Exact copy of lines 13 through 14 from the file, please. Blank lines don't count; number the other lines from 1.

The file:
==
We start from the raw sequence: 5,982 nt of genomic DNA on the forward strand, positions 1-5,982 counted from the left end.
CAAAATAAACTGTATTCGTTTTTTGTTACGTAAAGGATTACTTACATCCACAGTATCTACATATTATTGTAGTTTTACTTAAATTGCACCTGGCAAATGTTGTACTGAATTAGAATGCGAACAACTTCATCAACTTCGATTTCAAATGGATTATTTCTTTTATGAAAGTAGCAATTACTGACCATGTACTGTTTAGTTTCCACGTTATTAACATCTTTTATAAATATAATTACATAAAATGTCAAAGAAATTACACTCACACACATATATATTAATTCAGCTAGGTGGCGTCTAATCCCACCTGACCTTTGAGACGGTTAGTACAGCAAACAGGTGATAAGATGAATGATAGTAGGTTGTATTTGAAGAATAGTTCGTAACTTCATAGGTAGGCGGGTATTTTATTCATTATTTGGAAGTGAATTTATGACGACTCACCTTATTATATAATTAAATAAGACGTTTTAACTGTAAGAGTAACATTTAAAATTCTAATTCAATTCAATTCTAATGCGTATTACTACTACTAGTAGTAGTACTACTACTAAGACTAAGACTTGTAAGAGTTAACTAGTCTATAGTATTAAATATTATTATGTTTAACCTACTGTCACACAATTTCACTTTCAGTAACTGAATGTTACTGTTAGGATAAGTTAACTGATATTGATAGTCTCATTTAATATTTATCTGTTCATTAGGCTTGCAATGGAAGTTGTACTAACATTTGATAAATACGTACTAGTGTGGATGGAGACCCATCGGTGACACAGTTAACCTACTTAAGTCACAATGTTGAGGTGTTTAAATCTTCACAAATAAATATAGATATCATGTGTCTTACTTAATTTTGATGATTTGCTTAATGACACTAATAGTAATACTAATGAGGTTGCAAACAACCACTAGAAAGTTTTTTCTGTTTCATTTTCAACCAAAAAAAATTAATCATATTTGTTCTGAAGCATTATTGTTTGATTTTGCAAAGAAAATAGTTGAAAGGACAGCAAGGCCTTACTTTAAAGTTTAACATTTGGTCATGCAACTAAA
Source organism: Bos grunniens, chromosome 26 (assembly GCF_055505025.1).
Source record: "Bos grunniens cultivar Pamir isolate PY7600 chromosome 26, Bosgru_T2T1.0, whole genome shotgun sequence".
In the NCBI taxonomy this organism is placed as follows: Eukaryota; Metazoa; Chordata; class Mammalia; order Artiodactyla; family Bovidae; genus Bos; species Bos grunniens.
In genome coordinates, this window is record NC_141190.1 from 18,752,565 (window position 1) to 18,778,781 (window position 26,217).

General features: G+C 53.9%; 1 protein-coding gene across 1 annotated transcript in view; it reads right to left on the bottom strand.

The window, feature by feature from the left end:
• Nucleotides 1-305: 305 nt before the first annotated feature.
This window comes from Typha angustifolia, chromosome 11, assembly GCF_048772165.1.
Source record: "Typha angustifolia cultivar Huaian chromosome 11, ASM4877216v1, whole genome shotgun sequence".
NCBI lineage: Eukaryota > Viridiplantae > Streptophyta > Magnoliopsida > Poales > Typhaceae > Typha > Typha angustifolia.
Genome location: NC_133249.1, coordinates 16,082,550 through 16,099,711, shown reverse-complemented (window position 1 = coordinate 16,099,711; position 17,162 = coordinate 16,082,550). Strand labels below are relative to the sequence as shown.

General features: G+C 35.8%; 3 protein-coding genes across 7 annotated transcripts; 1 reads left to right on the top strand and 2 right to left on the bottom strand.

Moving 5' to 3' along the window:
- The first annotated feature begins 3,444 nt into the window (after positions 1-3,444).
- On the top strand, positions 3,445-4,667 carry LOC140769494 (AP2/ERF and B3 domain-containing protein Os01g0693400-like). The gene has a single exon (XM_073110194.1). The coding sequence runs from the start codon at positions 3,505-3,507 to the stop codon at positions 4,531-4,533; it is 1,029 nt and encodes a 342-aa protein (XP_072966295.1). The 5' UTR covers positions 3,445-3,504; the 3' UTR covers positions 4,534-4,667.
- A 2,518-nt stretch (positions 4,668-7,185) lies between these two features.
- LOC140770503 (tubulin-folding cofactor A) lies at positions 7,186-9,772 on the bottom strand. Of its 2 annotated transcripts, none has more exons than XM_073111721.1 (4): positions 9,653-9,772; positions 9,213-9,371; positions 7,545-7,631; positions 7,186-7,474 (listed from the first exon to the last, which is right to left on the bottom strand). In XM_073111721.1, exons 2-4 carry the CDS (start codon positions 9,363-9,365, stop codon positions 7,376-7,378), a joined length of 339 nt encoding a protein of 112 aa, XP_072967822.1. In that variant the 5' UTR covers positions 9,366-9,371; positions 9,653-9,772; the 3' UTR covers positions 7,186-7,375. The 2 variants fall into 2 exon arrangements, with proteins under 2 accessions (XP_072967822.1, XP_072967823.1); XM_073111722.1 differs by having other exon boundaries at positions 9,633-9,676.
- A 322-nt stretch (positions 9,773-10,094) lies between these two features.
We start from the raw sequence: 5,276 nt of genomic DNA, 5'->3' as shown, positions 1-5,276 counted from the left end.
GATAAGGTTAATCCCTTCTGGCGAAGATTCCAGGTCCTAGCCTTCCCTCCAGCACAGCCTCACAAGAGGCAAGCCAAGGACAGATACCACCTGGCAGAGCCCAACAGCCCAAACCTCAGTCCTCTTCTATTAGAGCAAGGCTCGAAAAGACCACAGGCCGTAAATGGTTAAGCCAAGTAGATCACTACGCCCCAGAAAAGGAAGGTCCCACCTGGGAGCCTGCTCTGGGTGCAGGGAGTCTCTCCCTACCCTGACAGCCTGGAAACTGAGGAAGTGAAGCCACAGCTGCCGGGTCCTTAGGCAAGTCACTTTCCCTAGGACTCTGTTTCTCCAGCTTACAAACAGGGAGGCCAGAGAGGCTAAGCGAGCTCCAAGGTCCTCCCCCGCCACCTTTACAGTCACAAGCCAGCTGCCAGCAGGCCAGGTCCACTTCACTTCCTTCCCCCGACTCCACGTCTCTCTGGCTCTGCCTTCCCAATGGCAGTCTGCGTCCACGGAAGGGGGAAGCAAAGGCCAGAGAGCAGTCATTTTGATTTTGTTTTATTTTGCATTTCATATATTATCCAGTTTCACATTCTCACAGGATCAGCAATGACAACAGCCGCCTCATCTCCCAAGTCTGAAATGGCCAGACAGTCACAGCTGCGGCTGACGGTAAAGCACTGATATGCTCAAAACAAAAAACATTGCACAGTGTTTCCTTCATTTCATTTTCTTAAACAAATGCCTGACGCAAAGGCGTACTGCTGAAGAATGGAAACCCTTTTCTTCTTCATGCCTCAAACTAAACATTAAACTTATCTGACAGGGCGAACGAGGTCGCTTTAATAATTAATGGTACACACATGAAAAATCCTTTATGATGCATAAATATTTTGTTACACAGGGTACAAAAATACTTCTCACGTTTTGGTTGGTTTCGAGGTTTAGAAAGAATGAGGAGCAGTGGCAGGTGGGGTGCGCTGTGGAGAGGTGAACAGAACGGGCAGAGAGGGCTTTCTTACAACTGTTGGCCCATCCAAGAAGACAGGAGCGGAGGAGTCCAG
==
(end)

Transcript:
Genome location: NC_133249.1, coordinates 16,082,550 through 16,099,711, shown reverse-complemented (window position 1 = coordinate 16,099,711; position 17,162 = coordinate 16,082,550). Strand labels below are relative to the sequence as shown.

General features: G+C 35.8%; 3 protein-coding genes across 7 annotated transcripts; 1 reads left to right on the top strand and 2 right to left on the bottom strand.